Spectacular corporate volunteer programs need equally spectacular nonprofit organizations to support. One doesn’t come without the other. However, these volunteering opportunities are not so easy to come by—especially if you’re building your program from scratch.
Corporate groups want nonprofits that resonate with their mission, their employees, and their customers. They also want nonprofits that will genuinely benefit from the aid they’re able to provide. It’s a lot of boxes to check and we’re about to unpack how you can check all of them.
In this article we’ll explore:
- Why all companies need corporate volunteer programs
- The different types of volunteer opportunities out there
- Field volunteering
- Virtual volunteering
- How to find the perfect nonprofit organization & volunteer opportunities
- How Alaya can help with your employee volunteer efforts
You should walk away from this article feeling fully equipped to source the best volunteer opportunities for your program.
Why every company should invest in corporate volunteering
A corporate volunteering program is absolutely essential for any business to have in place. Why? The wealth of benefits it brings your brand, business, employees, and the planet. To name a few:
- Over 70% of US citizens want socially responsible companies
- People trust business leaders over NGOs, governments, and the media to make positive change
- You’re 73% more likely to attract talent if your values publically align with the candidates
- 42% of a company’s reputation stems from its CSR initiatives
This is a top-level overview of the benefits a corporate volunteer program can bring, if you want to go into more benefits and build a business case to win buy-in for your program then see our article: What is corporate volunteering? Benefits & costs.
Now you’ve got benefits under your belt, let’s explore the different types of corporate volunteering opportunities your business can consider.
Types of Volunteering Opportunities:
Volunteering is a key pillar of your corporate social responsibility efforts. However, depending on your business niche and the operational structure, the types of volunteering you’ll want and be able to achieve will differ.
We’ve broken them down into two overarching themes: field volunteering and online.
Field Volunteering Opportunities
This type of volunteering looks at opportunities within local communities. It refers to places that employee volunteers can physically visit to make an impact. a few types of field volunteering are:
Helping the elderly
This is something that, due to COVID, had to go on pause for a long time with most organizations. However, today most corporate volunteer programs are re-adopting this initiative to support elderly people in their local communities.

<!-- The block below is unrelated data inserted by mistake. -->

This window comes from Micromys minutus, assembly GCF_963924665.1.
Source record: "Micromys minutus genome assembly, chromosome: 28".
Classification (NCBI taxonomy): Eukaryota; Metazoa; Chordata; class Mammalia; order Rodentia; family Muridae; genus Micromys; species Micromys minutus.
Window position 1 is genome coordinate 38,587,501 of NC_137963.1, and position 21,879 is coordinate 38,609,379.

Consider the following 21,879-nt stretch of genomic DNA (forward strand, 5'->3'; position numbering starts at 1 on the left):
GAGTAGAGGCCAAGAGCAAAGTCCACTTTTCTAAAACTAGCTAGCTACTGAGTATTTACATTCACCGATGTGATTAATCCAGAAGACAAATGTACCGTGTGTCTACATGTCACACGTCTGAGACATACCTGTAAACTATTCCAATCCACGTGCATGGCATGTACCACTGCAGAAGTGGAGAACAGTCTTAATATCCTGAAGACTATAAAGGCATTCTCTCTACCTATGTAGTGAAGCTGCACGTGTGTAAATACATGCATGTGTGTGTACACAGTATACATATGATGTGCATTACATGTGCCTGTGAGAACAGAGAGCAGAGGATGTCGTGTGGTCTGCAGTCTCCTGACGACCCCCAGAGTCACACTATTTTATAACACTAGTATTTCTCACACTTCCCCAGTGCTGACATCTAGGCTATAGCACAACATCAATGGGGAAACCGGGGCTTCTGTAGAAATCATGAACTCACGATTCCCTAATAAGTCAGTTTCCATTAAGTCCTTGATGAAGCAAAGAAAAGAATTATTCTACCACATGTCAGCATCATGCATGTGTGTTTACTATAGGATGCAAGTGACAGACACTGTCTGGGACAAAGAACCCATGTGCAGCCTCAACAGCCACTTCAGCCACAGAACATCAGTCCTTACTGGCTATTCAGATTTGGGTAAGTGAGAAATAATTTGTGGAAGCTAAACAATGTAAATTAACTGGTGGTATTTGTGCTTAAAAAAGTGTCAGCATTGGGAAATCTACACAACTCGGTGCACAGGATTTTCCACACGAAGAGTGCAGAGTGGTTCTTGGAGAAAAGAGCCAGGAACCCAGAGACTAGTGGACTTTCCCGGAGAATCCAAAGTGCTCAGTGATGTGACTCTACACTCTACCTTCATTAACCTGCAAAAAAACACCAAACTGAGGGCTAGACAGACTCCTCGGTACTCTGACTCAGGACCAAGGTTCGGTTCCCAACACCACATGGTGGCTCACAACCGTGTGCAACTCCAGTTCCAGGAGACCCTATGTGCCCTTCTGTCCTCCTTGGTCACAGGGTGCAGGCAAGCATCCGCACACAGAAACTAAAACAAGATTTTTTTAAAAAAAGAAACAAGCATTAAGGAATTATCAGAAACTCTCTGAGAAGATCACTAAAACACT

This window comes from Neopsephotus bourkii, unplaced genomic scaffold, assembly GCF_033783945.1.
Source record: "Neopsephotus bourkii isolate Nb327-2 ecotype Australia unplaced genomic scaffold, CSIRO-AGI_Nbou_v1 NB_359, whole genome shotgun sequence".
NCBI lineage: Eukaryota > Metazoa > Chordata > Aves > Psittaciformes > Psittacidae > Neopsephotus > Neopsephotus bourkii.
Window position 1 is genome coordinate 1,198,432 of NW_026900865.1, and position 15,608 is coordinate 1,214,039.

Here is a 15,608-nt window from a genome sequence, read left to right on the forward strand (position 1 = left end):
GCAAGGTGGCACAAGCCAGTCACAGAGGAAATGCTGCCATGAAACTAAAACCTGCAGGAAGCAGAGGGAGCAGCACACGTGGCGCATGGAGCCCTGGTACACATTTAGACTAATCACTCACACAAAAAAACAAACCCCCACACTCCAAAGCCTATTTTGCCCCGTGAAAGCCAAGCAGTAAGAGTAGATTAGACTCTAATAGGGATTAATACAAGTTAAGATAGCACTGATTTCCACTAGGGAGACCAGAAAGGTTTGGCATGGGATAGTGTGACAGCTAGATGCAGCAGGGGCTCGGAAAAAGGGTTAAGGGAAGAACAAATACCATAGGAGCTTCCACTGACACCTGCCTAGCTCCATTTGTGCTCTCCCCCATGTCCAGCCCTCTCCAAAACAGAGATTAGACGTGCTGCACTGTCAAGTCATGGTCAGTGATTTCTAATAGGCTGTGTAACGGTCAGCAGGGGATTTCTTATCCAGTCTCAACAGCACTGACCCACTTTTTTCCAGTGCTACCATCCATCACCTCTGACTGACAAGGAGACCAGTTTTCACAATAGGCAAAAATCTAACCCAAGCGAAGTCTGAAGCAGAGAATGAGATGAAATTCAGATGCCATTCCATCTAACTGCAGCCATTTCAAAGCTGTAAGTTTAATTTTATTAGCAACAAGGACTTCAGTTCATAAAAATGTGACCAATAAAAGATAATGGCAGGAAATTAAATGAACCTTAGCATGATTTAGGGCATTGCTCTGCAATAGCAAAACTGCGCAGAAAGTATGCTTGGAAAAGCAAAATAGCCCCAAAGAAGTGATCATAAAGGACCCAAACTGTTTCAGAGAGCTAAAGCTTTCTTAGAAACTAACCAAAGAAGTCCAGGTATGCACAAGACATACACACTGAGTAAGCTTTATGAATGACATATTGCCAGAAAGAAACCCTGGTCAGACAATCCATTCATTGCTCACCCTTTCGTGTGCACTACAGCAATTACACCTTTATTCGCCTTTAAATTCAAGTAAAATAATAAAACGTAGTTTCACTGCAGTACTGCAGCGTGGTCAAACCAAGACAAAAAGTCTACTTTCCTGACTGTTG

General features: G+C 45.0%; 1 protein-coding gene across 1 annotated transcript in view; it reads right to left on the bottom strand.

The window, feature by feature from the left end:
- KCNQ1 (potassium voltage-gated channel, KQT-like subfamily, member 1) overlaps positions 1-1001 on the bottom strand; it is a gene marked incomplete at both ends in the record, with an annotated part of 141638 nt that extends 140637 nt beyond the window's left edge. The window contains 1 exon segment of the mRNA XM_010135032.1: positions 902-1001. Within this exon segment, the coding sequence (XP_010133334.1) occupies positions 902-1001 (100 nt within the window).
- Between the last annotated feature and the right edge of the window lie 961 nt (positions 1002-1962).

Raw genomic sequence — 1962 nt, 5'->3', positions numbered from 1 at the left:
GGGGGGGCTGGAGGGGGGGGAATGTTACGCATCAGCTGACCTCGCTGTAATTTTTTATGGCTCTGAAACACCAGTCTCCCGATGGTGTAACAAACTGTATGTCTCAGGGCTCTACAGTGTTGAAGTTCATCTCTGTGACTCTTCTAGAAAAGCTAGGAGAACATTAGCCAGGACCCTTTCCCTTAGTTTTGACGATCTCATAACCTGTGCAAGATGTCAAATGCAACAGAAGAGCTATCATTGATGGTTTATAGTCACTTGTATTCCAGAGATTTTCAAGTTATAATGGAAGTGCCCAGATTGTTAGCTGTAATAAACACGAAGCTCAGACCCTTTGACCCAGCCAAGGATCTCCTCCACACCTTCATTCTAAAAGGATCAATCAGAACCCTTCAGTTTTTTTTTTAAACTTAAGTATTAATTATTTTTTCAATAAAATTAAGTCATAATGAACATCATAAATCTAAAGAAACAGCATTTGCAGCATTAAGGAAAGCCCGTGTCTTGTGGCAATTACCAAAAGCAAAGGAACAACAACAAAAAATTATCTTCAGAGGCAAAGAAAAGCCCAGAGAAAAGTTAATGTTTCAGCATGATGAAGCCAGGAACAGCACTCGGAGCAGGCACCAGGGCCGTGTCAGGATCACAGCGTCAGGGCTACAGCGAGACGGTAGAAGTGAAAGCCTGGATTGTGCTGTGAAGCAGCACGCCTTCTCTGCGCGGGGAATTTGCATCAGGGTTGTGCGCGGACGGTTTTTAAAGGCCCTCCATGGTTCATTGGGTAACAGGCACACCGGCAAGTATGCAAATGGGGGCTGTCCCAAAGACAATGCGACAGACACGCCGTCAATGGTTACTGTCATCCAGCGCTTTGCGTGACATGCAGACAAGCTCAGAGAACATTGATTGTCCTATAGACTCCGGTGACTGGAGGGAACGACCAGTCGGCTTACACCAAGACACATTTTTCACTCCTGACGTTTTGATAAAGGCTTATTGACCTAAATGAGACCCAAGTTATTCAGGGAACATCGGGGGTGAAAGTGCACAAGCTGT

For example, your team could go to old people’s homes to help them fight loneliness and provide something different to their days. Or, your team can make visits to old people in their own homes and help them with around-the-house chores that are too taxing for them.
Donating blood is a fantastic cause to lift your corporate volunteerism scheme. The UK’s NHS Blood and transplant need nearly 400 new donors a day. There’s a huge demand for it.
Donating blood is also a great moment for employee engagement as entire teams can go to the blood bank and donate together. If your volunteers are strapped on time, then donating blood is a quick solution to do something great for those in need.
Volunteering at a local community initiative
If your offices are based in a relatively large town or city, then there’s a high chance you’re surrounded by shelters and community centers that would welcome volunteers with open arms. Consider things like:
- Community gardens
- Animal shelters
- Homeless shelters
- Community libraries
Online Volunteering Opportunities
On the other side of the coin, you have virtual volunteer opportunities. One of the benefits of online volunteering is you’re not limited to local nonprofits.
When employees volunteer online, you’re able to include your entire workforce—no matter where they are in the world—with the same initiative. Plus, you can find virtual opportunities with underserved communities across the globe.
Let’s explore what some of these opportunities look like:
Online lessons & mentorship
This is also known as skills-based volunteering and essentially means your employees can donate their knowledge and time to help support nonprofits in need. In this case, volunteer time is utilized to provide specialized workshops, management tools, educational resources, or 1:1 Q&As so the nonprofit gets the knowledge it needs to thrive on its own.
The great thing about this meaningful opportunity is that anyone in your business can participate; from board members and business leaders to interns. Everyone will have a unique skill set to provide.
Digital asset-building & aid
One thing many nonprofits struggle with is building resources to help them spread their mission. This could be:
- Blog articles
- SEO strategies
- Social media campaigns
- Business operational aid or strategies
The list is long, but there’s a high chance your team has the talent and resources to help with this critical need.
For example, PWC united employees with a virtual hackathon team-building event. In this session, various members of the organization got together online to brainstorm solutions for nonprofits in need.
How to find volunteering opportunities
When you’re looking for a volunteering opportunity to help fulfill your corporate social responsibility goals, there are a few things you need to consider.
1. Employee values
Corporate volunteerism needs to be aware of what employees value and are looking for in a volunteering opportunity.
- What are your employees passionate about?
- What motivates them?
- What do they want to go home and the end of the day and tell their family about?
Finding this information out can be a lot easier than you think. It’s a good idea to start with qualitative questionnaires. Essentially you’ll want to send around a questionnaire where employee responses are typed by them. Ask them to give input in full sentences and explain their answers.